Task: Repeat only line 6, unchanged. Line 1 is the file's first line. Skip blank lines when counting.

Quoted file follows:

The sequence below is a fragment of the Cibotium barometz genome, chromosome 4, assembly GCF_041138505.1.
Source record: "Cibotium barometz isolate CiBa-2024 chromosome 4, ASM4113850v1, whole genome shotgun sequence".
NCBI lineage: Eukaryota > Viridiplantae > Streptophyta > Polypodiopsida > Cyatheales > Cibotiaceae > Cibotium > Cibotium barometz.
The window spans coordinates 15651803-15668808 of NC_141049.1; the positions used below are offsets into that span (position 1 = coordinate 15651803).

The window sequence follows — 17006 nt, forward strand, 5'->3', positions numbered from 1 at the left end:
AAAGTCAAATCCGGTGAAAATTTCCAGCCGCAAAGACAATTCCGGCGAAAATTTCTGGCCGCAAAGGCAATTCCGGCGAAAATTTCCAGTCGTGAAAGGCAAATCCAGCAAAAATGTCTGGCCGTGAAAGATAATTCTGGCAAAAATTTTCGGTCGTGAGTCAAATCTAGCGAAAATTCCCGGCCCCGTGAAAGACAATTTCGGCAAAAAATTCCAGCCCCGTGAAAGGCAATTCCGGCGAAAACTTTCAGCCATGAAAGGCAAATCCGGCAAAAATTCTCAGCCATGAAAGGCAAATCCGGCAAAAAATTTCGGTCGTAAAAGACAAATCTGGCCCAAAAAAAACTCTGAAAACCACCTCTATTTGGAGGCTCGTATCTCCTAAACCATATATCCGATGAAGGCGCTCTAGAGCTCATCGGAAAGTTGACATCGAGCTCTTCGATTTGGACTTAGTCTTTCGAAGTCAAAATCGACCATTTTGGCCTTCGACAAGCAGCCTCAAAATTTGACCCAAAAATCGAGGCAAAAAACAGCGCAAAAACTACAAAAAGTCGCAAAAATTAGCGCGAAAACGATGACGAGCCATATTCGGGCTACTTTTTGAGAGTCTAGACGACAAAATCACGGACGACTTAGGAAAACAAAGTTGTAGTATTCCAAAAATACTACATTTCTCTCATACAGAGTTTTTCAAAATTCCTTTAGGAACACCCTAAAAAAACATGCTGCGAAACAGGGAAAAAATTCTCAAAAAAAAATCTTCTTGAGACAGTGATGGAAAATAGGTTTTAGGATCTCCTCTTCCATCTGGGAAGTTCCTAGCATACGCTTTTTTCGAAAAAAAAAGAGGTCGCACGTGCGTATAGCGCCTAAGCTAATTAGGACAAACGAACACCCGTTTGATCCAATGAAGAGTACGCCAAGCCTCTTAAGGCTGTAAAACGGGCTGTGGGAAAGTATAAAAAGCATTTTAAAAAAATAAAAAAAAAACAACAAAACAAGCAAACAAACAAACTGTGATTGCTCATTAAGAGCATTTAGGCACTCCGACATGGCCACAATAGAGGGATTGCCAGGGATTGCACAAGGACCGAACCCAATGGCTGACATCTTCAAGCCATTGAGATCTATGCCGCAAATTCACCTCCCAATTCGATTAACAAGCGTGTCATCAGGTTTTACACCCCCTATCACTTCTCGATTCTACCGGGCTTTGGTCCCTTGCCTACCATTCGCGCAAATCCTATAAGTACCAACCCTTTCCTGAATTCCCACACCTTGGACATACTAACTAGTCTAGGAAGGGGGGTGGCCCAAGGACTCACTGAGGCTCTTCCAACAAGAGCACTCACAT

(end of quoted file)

AAAGTCAAATCCGGTGAAAATTTCCAGCCGCAAAGACAATTCCGGCGAAAATTTCTGGCCGCAAAGGCAATTCCGGCGAAAATTTCCAGTCGTGAAAGGCAAATCCAGCAAAAATGTCTGGCCGTGAAAGATAATTCTGGCAAAAATTTTCGGTCGTGAGTCAAATCTAGCGAAAATTCCCGGCCCCGTGAAAGACAATTTCGGCAAAAAATTCCAGCCCCGTGAAAGGCAATTCCGGCGAAAACTTTCAGCCATGAAAGGCAAATCCGGCAAAAATTCTCAGCCATGAAAGGCAAATCCGGCAAAAAATTTCGGTCGTAAAAGACAAATCTGGCCCAAAAAAAACTCTGAAAACCACCTCTATTTGGAGGCTCGTATCTCCTAAACCATATATCCGATGAAGGCGCTCTAGAGCTCATCGGAAAGTTGACATCGAGCTCTTCGATTTGGACTTAGTCTTTCGAAGTCAAAATCGACCATTTTGGCCTTCGACAAGCAGCCTCAAAATTTGACCCAAAAATCGAGGCAAAAAACAGCGCAAAAACTACAAAAAGTCGCAAAAATTAGCGCGAAAACGATGACGAGCCATATTCGGGCTACTTTTTGAGAGTCTAGACGACAAAATCACGGACGACTTAGGAAAACAAAGTTGTAGTATTCCAAAAATACTACATTTCTCTCATACAGAGTTTTTCAAAATTCCTTTAGGAACACCCTAAAAAAACATGCTGCGAAACAGGGAAAAAATTCTCAAAAAAAAATCTTCTTGAGACAGTGATGGAAAATAGGTTTTAGGATCTCCTCTTCCATCTGGGAAGTTCCTAGCATACGCTTTTTTCGAAAAAAAAAGAGGTCGCACGTGCGTATAGCGCCTAAGCTAATTAGGACAAACGAACACCCGTTTGATCCAATGAAGAGTACGCCAAGCCTCTTAAGGCTGTAAAACGGGCTGTGGGAAAGTATAAAAAGCATTTTAAAAAAATAAAAAAAAAACAACAAAACAAGCAAACAAACAAACTGTGATTGCTCATTAAGAGCATTTAGGCACTCCGACATGGCCACAATAGAGGGATTGCCAGGGATTGCACAAGGACCGAACCCAATGGCTGACATCTTCAAGCCATTGAGATCTATGCCGCAAATTCACCTCCCAATTCGATTAACAAGCGTGTCATCAGGTTTTACACCCCCTATCACTTCTCGATTCTACCGGGCTTTGGTCCCTTGCCTACCATTCGCGCAAATCCTATAAGTACCAACCCTTTCCTGAATTCCCACACCTTGGACATACTAACTAGTCTAGGAAGGGGGGTGGCCCAAGGACTCACTGAGGCTCTTCCAACAAGAGCACTCACAT